The San Francisco Business Times ran an article reiterating what patent practitioners already know. That is, the increasing backlog at the U.S. Patent & Trademark Office is bad, it’s getting worse and the new set of proposals meant to reduce the waiting time will not provide relief.

The backlogs are an increasingly serious issue for biotechs. It can take patent examiners up to 15 months to begin reviewing an organic chemistry patent application. It can take more than three years to get a drug application to a patent examiner. Once a review has begun, the USPTO can take several more years to grant a patent.

As we’ve discussed, the new rules under consideration would allow just one follow-on to a pending application. A subsequent application would have to include an explanation as why it was not submitted previously. A second, related proposal would limit an application to 10 claims, which are statements describing the heart of the invention. The USPTO is currently reviewing comment on the proposed rules and will issue final regulations in the fall or winter.

Admittedly, almost one-third of new applications in 2004 were for follow-on applications but that’s not necessarily a bad thing. Part of the reason for continuations is to allow an applicant the opportunity to carve our the proper claim scope. That is, coverage that would not be too overbroad or too narrow but just right.

Many industries besides biotech rely on obtaining adequate patent protection in a timely fashion. However, biotech companies are particularly affected by both the backlog and the proposed rule changes. And, perhaps no other industry is as dependent upon patents as is the biotechnology industry. A biotechnology company can spend hundreds of millions of dollars over more than a decade before seeing any revenue. The long development time and intensive capital needs make the early stages of development critical in terms of patent protection in order to entice investors to get involved in what is already an incredibly risky venture. Thus, a flexible patenting system that allows companies to protect the full scope of their inventions through the filing of continuations is critical.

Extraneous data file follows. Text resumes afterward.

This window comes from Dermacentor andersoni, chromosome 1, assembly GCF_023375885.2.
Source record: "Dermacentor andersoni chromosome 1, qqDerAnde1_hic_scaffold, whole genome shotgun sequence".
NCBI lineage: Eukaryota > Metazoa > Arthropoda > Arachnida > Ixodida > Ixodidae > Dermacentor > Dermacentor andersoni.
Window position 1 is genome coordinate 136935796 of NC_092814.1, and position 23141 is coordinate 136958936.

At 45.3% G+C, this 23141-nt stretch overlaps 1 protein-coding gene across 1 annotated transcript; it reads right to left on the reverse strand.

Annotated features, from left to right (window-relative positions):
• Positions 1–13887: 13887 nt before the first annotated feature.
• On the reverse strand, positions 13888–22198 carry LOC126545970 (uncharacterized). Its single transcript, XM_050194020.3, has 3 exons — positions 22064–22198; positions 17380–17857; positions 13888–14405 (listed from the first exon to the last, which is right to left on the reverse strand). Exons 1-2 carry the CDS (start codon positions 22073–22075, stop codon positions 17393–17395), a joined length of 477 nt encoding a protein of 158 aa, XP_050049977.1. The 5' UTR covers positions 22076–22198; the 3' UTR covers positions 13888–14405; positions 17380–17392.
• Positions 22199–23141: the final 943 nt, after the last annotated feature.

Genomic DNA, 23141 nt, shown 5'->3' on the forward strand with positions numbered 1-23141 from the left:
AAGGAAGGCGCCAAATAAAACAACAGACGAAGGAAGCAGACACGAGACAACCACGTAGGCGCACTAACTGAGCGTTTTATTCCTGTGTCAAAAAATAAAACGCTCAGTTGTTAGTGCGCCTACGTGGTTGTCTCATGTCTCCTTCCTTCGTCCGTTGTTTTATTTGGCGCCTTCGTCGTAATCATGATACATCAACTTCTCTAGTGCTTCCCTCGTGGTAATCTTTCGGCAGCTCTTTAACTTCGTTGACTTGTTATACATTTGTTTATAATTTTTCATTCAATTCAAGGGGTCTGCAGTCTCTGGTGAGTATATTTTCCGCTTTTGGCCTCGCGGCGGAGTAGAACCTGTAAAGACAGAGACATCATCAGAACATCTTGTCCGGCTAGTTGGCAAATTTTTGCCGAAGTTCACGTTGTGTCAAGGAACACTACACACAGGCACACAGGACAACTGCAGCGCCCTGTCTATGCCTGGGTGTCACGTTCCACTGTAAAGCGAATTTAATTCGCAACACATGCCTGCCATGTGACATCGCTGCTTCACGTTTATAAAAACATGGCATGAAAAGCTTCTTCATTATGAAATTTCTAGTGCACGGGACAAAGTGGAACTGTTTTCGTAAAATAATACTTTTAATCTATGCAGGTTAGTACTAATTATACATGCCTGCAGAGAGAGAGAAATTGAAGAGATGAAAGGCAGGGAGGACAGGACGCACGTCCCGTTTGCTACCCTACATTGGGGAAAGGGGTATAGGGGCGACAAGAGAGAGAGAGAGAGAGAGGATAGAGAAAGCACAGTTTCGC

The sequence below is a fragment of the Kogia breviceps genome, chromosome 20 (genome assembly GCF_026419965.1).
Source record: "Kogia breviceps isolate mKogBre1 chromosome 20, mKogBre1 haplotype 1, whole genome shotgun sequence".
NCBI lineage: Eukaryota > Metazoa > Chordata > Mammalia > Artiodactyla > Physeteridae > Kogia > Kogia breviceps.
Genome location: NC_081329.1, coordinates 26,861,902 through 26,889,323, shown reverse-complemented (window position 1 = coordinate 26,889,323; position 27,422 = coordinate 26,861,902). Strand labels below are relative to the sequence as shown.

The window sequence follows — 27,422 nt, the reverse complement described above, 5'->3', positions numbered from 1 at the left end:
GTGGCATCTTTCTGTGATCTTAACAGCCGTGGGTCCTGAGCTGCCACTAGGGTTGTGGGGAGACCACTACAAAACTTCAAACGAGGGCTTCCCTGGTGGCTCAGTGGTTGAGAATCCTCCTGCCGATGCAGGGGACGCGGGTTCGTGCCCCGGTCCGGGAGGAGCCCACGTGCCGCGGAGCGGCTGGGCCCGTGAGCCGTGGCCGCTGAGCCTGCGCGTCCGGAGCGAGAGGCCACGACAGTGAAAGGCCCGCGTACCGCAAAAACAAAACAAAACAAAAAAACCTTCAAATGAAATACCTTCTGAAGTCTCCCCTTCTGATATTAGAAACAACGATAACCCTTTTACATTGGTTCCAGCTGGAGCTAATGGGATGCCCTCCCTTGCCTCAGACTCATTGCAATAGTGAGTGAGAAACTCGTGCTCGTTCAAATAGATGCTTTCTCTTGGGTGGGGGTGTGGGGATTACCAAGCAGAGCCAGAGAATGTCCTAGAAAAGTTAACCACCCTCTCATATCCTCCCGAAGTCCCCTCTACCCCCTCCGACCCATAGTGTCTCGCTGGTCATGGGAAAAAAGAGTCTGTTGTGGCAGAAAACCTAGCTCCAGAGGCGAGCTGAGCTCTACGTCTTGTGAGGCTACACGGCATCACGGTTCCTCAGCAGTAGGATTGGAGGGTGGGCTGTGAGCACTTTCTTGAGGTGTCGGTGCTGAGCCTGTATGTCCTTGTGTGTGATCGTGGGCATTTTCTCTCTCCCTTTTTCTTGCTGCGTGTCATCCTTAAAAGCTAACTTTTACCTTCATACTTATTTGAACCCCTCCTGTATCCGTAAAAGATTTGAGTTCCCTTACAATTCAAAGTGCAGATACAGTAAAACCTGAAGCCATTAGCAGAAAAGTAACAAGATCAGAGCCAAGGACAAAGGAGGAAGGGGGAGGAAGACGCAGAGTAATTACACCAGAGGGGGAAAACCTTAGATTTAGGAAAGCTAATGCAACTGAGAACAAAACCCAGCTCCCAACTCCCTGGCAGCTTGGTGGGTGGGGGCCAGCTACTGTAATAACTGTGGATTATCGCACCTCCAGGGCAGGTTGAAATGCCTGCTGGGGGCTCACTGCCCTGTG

The Biotech Industry Organization believes that the USPTO should consider a “deferred-accelerated” system since not all applications require immediate examination. Under such a deferred examination system, an applicant may file an application with little cost and then decide whether to request examination at a later date by paying an examination fee. The marketplace would then dictate when — or if — the application would get examined. BIO also recommended changes in the PTO examiner production system, increased examiner education, and improved cooperation with other patent offices.

The bottom line is that the proposed rules will NOT achieve the stated goals of reducing patent application pendency nor will it expedite public notice as the USPTO claims. The practice would, instead, increase the cost of obtaining patent protection as well as increase uncertainty as to whether or not proper claim scope may be obtained.

Read BIO’s comments here.

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